A Nature & Ancient Sites in Arran
- Nature Site
Wild, open Goatfell, at 874m (2,866ft), is the highest peak on Arran. Walkers and mountaineers who venture into this dramatic and challenging upland landscape are rewarded with spectacular views of the island and, on a clear day, across to Ben Lomond, Jura and the coast of Ireland. The Arran skyline is dominated by the jagged summits and ridges of Goatfell and the surrounding hills, providing a dramatic backdrop to Brodick Castle, Garden & Country Park. Yet despite its rugged character, Goatfell is a fragile environment and we're working hard to preserve the heather, juniper trees and woodland areas that provide a vital habitat for mountain wildlife. Footpaths, too, have suffered from erosion and over the past 30 years the Trust has repaired many paths on Goatfell and around Glen Rosa. You're welcome to enjoy this wonderful landscape, but please stick to the paths and leave no trace of your visit.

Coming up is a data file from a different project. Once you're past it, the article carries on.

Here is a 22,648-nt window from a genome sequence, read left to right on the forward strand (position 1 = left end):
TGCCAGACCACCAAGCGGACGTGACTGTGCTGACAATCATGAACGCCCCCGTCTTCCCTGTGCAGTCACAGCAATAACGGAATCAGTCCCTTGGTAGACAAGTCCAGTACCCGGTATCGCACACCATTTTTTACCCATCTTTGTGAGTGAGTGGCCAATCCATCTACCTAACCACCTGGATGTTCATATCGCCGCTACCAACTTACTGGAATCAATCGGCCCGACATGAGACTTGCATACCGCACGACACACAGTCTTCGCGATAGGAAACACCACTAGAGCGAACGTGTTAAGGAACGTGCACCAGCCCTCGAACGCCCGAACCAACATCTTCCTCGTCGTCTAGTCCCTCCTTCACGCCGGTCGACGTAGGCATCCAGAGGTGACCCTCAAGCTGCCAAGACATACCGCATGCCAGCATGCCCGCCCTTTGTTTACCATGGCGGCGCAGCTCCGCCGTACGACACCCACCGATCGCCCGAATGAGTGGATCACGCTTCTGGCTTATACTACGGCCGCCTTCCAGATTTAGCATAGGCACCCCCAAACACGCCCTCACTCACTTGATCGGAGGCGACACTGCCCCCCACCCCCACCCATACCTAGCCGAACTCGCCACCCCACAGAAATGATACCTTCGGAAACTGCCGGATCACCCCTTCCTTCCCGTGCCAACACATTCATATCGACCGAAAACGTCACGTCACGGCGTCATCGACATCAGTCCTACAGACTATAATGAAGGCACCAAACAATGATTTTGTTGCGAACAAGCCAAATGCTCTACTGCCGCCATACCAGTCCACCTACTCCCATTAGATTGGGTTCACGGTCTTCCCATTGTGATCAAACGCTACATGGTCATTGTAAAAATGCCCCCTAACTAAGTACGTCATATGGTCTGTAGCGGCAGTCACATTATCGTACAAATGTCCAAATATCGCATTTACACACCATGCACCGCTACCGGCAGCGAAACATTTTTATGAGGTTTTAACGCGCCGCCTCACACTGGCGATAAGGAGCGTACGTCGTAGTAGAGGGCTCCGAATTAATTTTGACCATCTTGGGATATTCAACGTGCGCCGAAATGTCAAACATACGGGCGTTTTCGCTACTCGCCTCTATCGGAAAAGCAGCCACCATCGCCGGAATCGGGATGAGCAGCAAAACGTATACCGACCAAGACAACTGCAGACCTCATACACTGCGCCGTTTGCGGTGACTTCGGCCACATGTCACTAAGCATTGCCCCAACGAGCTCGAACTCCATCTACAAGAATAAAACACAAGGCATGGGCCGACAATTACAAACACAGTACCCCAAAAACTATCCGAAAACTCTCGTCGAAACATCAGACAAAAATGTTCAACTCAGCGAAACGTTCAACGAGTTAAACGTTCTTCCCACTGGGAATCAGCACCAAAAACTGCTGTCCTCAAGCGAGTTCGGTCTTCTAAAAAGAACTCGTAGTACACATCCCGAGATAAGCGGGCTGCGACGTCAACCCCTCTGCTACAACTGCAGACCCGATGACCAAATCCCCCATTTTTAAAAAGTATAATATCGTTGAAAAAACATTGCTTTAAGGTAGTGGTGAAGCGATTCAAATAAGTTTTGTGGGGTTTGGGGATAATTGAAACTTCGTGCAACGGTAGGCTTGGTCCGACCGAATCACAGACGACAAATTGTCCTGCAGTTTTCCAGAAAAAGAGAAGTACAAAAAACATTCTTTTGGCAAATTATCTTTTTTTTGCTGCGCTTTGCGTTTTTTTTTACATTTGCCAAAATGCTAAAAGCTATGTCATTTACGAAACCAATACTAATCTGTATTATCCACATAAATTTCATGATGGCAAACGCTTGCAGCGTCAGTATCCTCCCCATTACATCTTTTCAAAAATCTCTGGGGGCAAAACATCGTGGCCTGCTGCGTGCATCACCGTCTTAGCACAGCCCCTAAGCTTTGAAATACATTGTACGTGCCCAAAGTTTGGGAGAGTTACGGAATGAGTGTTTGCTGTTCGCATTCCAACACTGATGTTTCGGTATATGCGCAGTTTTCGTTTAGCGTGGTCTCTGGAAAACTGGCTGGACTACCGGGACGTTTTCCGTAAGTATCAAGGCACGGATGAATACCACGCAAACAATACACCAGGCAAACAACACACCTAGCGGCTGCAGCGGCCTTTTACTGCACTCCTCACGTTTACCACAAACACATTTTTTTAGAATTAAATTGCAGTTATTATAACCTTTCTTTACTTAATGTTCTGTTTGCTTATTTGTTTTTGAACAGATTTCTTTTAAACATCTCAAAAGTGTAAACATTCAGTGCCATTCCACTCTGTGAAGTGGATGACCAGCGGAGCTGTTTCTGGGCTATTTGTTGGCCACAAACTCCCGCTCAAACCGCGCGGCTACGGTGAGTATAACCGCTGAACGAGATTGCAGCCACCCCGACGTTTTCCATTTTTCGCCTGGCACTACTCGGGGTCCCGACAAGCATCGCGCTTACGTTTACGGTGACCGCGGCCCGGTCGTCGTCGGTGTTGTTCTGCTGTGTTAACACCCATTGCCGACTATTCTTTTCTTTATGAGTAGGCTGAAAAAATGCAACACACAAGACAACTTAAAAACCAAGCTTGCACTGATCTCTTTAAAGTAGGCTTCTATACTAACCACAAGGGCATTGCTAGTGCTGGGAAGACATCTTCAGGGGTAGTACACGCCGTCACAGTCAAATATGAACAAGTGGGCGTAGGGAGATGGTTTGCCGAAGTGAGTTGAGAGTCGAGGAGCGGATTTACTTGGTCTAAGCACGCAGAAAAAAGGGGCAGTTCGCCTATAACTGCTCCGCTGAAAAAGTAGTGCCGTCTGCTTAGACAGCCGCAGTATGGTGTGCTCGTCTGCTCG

T 0844 493 2155
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Show Local Points of Interest
The Private House Stay's Guide
The Isle of Arran the most southerly Scottish island and sits in the Firth of Clyde between Ayrshire and Kintyre. Arran is 19 miles long by 10 miles wide but has a remarkable diversity of landscapes and seascapes.The pretty villages on Arran's beautiful coastline are complemented by a rugged and mountainous interior in the north and green rolling hills and woodland in the south. From Ardrossan the ferry leaves to Arran which was inhabited by the Vikings for centuries but also has associations with the early Christians and abounds with stone circles, pictish carvings and burial cairns.